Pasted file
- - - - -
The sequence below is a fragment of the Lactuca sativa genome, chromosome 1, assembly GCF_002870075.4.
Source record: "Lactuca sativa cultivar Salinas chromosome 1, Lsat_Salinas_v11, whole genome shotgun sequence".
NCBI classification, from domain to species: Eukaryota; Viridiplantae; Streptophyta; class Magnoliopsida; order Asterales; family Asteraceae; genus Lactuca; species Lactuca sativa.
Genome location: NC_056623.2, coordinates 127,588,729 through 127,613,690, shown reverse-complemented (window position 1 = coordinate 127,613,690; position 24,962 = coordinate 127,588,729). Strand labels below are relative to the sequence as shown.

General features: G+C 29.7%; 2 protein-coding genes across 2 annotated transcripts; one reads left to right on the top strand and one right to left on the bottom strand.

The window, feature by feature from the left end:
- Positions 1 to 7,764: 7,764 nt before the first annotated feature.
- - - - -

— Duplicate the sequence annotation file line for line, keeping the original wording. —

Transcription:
The sequence below is a fragment of the Lactuca sativa genome, chromosome 1, assembly GCF_002870075.4.
Source record: "Lactuca sativa cultivar Salinas chromosome 1, Lsat_Salinas_v11, whole genome shotgun sequence".
NCBI classification, from domain to species: Eukaryota; Viridiplantae; Streptophyta; class Magnoliopsida; order Asterales; family Asteraceae; genus Lactuca; species Lactuca sativa.
Genome location: NC_056623.2, coordinates 127,588,729 through 127,613,690, shown reverse-complemented (window position 1 = coordinate 127,613,690; position 24,962 = coordinate 127,588,729). Strand labels below are relative to the sequence as shown.

General features: G+C 29.7%; 2 protein-coding genes across 2 annotated transcripts; one reads left to right on the top strand and one right to left on the bottom strand.

The window, feature by feature from the left end:
- Positions 1 to 7,764: 7,764 nt before the first annotated feature.